rRNA is transcribed as a 47S precursor that is processed into 18S, 5.8S, and 28S mature rRNA [47]. rRNA processing is a multi-step process in which the initial cleavage occurs at the 5’-external transcription spacer (A0 site) [48]. Cleavage at A0 is a prerequisite for all the subsequent processing and maturation events. It has been shown that the sequence of the A0 site, as well as that of the downstream 200 nt are well conserved from Xenopus to humans [49-51]. An endoribonuclease has been implicated in A0 cleavage, although its identity has not yet been determined [52]. Our preliminary studies suggest that ANG is one of the candidate endoribonuclease involved in the cleavage at the A0 site in the process of rRNA maturation (W. Yu and G.-f. Hu, unpublished). In order to know whether zebrafish RNases play a role in rRNA processing, we carried out an in vitro enzymatic assay using a specific RNA substrate containing the sequence of A0 site and the flanking regions. First, a 43 nt substrate was used to compare the product prolife of hANG and ZF-RNases. Figure 6A shows that a major product corresponding to a cleavage at the putative A0 site (cucuuc) was generated by both hANG and ZF-RNase-1 (indicated by arrows). In contrast, bovine pancreatic RNase A degraded this substrate into much smaller fragments, whereas ZF-RNase-3, under the same conditions, did not cleave the substrate. Interestingly, the products of ZF-RNase-2, consisted of two major bands (indicated by arrow heads), were different from that of ZF-RNase-1 and hANG. The reasons for the different substrate specificities of ZF-RNase-1 and -2 are unknown at present, but these results may suggest that the ZF-RNase-1 and -2 may have different biological functions. ZF-RNase-1 is clearly an ortholog of hANG. The activity of ZF-RNases in cleaving rRNA precursor was further examined with a 17 nt substrate that also containing the A0 site but with shorter flanking regions at both 5’- and 3’- ends. The results are shown in Figure 6B, which confirms that ZF-RNase-1 and -2 were able to cleave the pre-rRNA substrate but ZF-RNase-3 failed to do so. It is to note that the enzymatic activity of ZF-RNase-1 is lower toward the 43 nt substrate (Fig. 6A) and is higher toward the 17 nt substrate (Fig. 6B) than that of ZF-RNase-2. The product pattern of ZF-RNase-1 is similar to that of hANG with both substrates. These results indicate that the ribonucleolytic activity and specificities of the three ZF-RNases are different toward the pre-rRNA substrate. ZF-RNase-1 shares similar enzymatic properties with hANG in the cleavage of pre-rRNA, whereas ZF-RNase-3 has the lowest activity under these conditions. It has been known that the released RNA fragment from A0 cleavage of pre-rRNA precursor is rapidly degraded and is therefore not readily detectable by Northern blotting (51).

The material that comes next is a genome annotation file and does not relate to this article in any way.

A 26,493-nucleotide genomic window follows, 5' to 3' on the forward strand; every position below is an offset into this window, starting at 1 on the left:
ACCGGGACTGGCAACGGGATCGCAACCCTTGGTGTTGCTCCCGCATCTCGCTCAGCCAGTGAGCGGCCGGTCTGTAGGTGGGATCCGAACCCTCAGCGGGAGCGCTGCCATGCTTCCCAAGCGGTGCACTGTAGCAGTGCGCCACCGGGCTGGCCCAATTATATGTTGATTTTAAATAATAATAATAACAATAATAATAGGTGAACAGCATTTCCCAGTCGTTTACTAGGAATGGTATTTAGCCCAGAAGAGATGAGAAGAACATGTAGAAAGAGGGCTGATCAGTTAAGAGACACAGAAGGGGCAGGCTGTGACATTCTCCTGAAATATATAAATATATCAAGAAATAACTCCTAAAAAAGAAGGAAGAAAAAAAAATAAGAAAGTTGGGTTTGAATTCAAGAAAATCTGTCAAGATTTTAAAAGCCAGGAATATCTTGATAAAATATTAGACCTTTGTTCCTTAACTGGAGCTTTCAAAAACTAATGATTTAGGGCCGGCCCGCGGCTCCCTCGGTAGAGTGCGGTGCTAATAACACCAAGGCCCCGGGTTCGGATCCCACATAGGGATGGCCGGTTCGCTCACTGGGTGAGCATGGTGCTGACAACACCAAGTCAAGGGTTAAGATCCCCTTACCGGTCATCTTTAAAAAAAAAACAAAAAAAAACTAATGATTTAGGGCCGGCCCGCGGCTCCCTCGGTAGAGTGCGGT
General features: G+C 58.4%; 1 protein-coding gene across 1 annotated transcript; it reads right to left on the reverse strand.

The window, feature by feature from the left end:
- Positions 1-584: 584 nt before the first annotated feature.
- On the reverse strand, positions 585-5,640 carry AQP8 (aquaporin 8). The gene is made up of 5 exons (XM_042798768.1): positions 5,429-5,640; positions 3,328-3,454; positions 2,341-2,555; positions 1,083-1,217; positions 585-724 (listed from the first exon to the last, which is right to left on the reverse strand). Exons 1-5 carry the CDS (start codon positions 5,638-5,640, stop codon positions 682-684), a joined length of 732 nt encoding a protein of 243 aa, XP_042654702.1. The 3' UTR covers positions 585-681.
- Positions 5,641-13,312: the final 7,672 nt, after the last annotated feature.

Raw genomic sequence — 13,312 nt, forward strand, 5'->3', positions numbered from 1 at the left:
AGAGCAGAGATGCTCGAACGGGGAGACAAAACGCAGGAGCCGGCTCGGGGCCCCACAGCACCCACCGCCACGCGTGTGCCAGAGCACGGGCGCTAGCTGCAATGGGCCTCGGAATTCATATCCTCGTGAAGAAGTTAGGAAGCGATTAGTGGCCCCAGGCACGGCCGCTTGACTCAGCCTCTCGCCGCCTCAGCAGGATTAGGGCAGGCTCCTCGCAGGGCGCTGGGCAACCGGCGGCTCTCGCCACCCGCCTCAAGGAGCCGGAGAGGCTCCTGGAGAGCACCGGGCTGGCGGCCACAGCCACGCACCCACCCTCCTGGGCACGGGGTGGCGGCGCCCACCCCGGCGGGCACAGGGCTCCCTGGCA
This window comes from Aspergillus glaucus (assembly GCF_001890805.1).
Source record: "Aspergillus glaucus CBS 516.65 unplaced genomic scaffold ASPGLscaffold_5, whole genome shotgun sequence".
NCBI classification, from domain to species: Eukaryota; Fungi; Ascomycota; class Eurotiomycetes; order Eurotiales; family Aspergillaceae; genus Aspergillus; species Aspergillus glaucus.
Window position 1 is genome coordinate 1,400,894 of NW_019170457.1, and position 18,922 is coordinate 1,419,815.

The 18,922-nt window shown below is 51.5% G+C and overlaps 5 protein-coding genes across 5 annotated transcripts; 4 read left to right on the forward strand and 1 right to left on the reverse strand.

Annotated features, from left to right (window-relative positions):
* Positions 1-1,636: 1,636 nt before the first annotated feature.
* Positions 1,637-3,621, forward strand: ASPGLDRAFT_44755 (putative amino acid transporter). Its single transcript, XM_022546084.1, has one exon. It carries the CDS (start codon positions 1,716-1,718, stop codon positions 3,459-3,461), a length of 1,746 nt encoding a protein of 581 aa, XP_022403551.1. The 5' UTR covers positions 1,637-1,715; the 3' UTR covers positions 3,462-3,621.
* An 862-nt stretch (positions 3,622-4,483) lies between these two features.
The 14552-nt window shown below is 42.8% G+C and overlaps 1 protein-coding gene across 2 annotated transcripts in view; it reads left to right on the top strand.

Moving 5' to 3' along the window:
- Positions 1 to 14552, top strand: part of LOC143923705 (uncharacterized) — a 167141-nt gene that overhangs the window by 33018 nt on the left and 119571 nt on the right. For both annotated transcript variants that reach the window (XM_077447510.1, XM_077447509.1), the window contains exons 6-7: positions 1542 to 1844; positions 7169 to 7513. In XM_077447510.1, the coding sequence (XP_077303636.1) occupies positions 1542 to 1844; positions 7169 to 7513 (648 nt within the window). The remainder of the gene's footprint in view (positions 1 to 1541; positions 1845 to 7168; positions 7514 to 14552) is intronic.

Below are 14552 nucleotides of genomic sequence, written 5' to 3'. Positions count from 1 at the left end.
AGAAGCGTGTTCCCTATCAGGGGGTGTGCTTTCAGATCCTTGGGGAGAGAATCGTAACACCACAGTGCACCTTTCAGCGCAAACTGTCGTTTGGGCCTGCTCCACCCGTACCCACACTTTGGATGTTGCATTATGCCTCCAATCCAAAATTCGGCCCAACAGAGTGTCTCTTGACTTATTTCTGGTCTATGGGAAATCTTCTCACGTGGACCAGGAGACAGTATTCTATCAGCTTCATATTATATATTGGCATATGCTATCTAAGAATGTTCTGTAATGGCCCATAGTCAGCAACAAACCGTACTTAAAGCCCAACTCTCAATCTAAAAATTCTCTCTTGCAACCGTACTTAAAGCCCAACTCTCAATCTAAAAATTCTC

Fig. 6
Cleavage of pre-ribosomal RNA by zebrafish RNases. RNA substrates with the sequence corresponding to the A0 cleavage site (cucuuc) of the 47S pre-rRNA and the flanking regions were chemically synthesized and end-labeled with 32P. The radio-labeled RNA ...


ANG is the fifth member of the pancreatic RNase superfamily [2]. It was originally isolated from the conditioned medium of HT29 human colon adenocarcinoma cells based on its angiogenic activity [9]. ANG has been shown to play a role in tumor angiogenesis. Its expression is upregulated in many types of cancers [53]. Extensive works on the structure and function relationship [38, 54, 55], mutagenesis [39, 56], cell biology [19, 42], and experimental tumor therapy [57-59] have been carried out and the role of ANG in tumor angiogenesis is now very well established. More recently, a novel function of ANG in motor neuron function has been discovered. Loss-of-function mutations in the coding region of ANG gene were identified in ALS patients [26-31] and ANG has been shown to play a role in neurogenesis [32, 33], which raised considerable interest in understanding the role of ANG in motor neuron physiology and in therapy of motor neuron diseases [60]. ANG gene knockout in a mouse model might be complicated because of the existence of 6 isoforms and 4 pseudogenes [34]. Timely, zebrafish RNases were recently identified and shown to be more closely related to ANG than to RNase A both structurally and functionally [12-14]. In light of the powerful genetic tools available in zebrafish model [35-37], it can be envisioned that they will be a convenient model for elucidating the role of ANG in angiogenesis and neurogenesis. We therefore set out to determine which zebrafish RNase most closely resembles ANG functionally. We dissected the role of ZF-RNase-1, -2, and -3 in each of the individual steps in the process of ANG-induced angiogenesis including cell surface binding, signal transduction, nuclear translocation, rRNA transcription, as well as pre-rRNA processing. Our results indicate that ZF-RNase-1 is the ortholog of hANG and that ZF-RNase-3 is the most different one among the three paralogs. It is therefore likely that knockout ZF-RNase-1 will suffice for investigating the function of hANG.